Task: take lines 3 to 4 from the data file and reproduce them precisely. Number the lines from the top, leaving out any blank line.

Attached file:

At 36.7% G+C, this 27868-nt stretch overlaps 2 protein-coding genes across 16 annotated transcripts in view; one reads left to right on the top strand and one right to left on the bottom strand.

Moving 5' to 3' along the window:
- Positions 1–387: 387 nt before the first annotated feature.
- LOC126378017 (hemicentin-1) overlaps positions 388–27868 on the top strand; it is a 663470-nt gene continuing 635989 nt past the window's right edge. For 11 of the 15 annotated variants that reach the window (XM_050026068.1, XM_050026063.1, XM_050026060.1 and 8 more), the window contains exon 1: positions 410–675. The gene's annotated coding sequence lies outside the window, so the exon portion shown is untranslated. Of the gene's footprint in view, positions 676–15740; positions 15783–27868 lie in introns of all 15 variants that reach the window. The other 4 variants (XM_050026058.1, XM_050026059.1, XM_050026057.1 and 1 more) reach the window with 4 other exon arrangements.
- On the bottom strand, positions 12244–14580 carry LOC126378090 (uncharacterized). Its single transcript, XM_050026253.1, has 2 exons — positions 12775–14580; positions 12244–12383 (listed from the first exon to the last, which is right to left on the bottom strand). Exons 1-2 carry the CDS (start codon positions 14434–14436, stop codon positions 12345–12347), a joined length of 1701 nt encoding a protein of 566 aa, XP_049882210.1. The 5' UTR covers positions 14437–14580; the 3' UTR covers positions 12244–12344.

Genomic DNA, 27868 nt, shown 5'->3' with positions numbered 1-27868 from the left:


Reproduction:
- Positions 1–387: 387 nt before the first annotated feature.
- LOC126378017 (hemicentin-1) overlaps positions 388–27868 on the top strand; it is a 663470-nt gene continuing 635989 nt past the window's right edge. For 11 of the 15 annotated variants that reach the window (XM_050026068.1, XM_050026063.1, XM_050026060.1 and 8 more), the window contains exon 1: positions 410–675. The gene's annotated coding sequence lies outside the window, so the exon portion shown is untranslated. Of the gene's footprint in view, positions 676–15740; positions 15783–27868 lie in introns of all 15 variants that reach the window. The other 4 variants (XM_050026058.1, XM_050026059.1, XM_050026057.1 and 1 more) reach the window with 4 other exon arrangements.